The iPhone 3.0 update is almost here now. One of the features that we and many others have been looking forward to the most is the new push notification service from Apple. We are also curious about how reliable push notifications will be.
Why do we wonder about reliability? Because push notifications are sent from third-party servers to Apple’s servers, and then on to your iPhone.
In short: Apple becomes a single point of failure since it acts as a go-between for all push notifications.
Above: Just imagine the go-between Apple Push Notification Service failing…
Apple not only has to make sure that notifications are delivered, it has to make sure that your iPhone gets them in a timely manner. The real-time demands of the new feature may reveal weaknesses in Apple’s backend infrastructure.
A scalability challenge for Apple
Considering that the push feature is set to become highly popular and will be used by a lot of iPhone applications, this will result in an abundance of push notifications that have to pass through Apple’s servers. Apple will have to make sure its service can scale to handle this additional stress on its systems.
Remember that Apple had significant problems when it launched the MobileMe service (as Steve Jobs admitted). The push notification service is essentially a new web service, so hopefully Apple has learnt from past mistakes and has its backend infrastructure well prepared.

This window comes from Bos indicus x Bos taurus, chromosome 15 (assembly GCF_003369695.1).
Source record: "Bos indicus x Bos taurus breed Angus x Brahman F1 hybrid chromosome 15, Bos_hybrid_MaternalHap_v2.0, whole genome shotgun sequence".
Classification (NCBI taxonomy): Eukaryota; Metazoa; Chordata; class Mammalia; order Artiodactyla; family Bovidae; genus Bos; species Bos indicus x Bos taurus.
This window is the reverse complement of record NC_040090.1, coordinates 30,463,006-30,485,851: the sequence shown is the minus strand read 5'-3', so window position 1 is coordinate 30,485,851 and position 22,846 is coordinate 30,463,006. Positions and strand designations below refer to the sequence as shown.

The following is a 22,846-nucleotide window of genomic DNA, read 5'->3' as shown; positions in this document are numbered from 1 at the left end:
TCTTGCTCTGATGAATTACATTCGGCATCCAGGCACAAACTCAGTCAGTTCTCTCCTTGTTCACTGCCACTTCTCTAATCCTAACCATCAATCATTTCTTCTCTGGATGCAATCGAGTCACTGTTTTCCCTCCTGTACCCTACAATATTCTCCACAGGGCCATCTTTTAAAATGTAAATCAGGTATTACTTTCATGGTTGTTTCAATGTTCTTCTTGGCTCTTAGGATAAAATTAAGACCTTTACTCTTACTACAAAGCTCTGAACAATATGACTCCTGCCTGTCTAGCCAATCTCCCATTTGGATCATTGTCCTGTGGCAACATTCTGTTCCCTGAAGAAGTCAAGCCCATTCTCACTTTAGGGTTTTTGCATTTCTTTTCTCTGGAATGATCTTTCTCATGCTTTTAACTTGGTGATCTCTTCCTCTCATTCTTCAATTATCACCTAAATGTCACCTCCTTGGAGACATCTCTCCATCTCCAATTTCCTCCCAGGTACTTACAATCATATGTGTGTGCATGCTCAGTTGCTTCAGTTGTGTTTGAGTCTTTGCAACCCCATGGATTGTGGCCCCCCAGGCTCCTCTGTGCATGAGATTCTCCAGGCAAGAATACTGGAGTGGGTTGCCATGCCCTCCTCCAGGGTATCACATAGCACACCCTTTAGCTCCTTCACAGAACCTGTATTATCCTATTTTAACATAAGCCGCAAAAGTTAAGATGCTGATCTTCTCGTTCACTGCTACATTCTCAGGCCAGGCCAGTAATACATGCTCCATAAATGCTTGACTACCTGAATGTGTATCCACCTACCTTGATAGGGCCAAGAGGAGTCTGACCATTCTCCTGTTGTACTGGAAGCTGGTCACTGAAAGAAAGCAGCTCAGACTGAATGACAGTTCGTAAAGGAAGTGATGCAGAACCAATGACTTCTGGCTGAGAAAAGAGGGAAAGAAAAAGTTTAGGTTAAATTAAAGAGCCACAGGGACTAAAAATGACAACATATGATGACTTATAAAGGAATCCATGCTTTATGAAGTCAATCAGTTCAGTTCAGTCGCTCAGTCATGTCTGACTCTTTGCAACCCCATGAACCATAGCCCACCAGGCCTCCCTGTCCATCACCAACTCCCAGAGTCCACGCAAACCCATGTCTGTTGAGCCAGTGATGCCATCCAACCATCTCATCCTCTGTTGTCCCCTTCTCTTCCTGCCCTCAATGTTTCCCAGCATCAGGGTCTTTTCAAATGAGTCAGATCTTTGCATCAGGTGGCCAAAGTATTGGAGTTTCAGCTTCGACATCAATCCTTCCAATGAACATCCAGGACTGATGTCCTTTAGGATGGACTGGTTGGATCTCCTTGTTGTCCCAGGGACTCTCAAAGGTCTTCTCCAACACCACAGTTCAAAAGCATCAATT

If Apple fails to provide reliable push notifications, even just intermittently, it will result in some serious trust issues from third-party iPhone developers.
While a few delayed (or even worse, undelivered) notifications may not be a big deal for many applications, it will be absolutely critical for some applications that notifications are delivered reliably and on time.
For example, we’ll be looking into using push notifications for our own Pingdom iPhone application down the line, so reliable notifications will be important to us. In our case it would be alerts that your website has gone down, information you would be pretty upset about missing or getting late. We’re sure there are plenty of other applications where the damage done by missed notifications would be significant as well.
In other words, it becomes a matter of credibility and trust, and Apple is going to have to earn it.
On the plus side, Apple is planning ahead
Let’s face it, the engineers at Apple must be well aware of the challenges they are facing. We just hope that they are able to deliver. We love the iPhone (most of us have one), and we want this to be a successful feature launch.
Thankfully it seems that Apple is not resting on its laurels. One good sign that Apple is taking some serious steps in bettering its infrastructure is the recently announced plan for a new billion-dollar data center the United States.